Oh, what a difference a few simple words can make.
“The disinflationary process has begun,” Federal Reserve Chairman Jerome Powell said at a Wednesday press conference, and with that the stock market took off, as investors priced a lower peak for the federal funds rate and higher odds. of rate cuts in the second half of 2023. Even unimpressive earnings reports from big tech companies and a scorching jobs report on Friday failed to dent the rally.
For the week, the
increased by 1.6%, the
Dow Jones Industrial Average
slipped 0.2% and the
he defeated them all with a 3.3% increase. It is on the brink of entering a bull market, up nearly 20% from its December 28 low.
One thing the jobs data confirms is that it’s hard to see a recession no matter how much you squint. Friday morning’s release showed that the US economy added 517,000 seasonally adjusted nonfarm jobs in January, more than doubling the job growth forecast by economists. The unemployment rate at 3.4% is at an almost 54-year low. Even so, average hourly wages increased 4.4% year-over-year, slower than the 4.8% increase seen in December. This is a promising sign that wage growth can slow without widespread job losses and an economic slowdown.
There is still a big disconnect in the logic of the market. If the job market and economy hold up, the Fed probably wouldn’t feel inclined to lower interest rates in the second half of 2023, as futures prices imply. It may take a real deterioration in economic data to prompt central bank action. In other words, it’s hard to see a scenario other than rates staying higher for longer – boosting bond yields and putting pressure on equity valuations – or disappointing growth, dragging earnings down.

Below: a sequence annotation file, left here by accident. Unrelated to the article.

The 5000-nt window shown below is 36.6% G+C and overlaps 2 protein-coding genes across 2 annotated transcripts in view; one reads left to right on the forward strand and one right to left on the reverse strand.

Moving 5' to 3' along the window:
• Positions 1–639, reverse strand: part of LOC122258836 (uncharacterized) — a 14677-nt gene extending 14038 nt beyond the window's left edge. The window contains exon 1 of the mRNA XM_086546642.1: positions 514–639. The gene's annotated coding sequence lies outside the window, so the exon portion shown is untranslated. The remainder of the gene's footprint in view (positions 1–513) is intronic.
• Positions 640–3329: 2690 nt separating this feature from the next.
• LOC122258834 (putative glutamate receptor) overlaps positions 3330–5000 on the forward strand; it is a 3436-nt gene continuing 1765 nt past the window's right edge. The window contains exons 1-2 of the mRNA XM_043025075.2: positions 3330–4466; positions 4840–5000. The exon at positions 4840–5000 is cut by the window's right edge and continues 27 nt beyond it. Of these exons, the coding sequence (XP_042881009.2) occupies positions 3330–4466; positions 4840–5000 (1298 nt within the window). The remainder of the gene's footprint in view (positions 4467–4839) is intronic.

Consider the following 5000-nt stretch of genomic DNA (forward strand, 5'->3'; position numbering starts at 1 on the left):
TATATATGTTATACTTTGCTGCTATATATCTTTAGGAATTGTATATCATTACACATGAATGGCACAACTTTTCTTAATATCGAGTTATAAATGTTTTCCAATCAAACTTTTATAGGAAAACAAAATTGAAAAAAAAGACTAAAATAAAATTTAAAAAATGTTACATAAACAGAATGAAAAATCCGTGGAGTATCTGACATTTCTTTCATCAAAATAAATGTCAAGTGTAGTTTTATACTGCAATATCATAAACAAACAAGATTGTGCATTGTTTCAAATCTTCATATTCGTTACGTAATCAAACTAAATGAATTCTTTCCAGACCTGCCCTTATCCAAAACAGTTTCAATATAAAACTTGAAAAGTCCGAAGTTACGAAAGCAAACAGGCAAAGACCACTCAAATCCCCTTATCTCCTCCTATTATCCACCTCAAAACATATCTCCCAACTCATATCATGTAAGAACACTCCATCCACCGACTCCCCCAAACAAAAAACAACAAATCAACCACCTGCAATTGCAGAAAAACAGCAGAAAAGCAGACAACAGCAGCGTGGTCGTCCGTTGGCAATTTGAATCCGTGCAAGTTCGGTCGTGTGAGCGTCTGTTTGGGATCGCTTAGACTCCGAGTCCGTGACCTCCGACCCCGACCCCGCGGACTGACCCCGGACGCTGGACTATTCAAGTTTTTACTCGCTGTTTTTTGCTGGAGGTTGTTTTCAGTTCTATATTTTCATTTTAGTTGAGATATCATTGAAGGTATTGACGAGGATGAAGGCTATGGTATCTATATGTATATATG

Don’t tell the market. Right now, all he sees is easing financial conditions, an economy in good shape, and moderate inflation. So much so that the year-to-date rally has been driven solely by optimism in the form of expanding valuation multiples. The price-earnings ratio of the S&P 500 is up 8% this year, even as earnings expectations are down 1%. The mood is decidedly risk-on, and more so: small-caps are outperforming the bigs, and growth is beating value. THE
the exchange-traded fund (ticker: ARKK) is up 42% in 2023.
Investors have to be discerning, says Evan Brown, head of multi-asset strategy at UBS Asset Management. He entered 2023 expecting no recession, pointing to the strength of the US labor market, improving conditions in Europe and China, and US consumers and businesses that are less sensitive to interest rates than they were a decade ago. His prediction is not for meteoric growth, but for a global economy that just hangs on.
Brown expects the Fed to suspend rate hikes in the coming months and keep interest rates higher for longer. This should keep the S&P 500 P/E multiple in check and favor value-oriented stocks. The big picture leaves Brown not quite bullish, not quite bearish, at least as far as the index level is concerned. “You’d better pick your seats,” he says.
Wherever they are.
Write to Nicholas Jasinski at [email protected]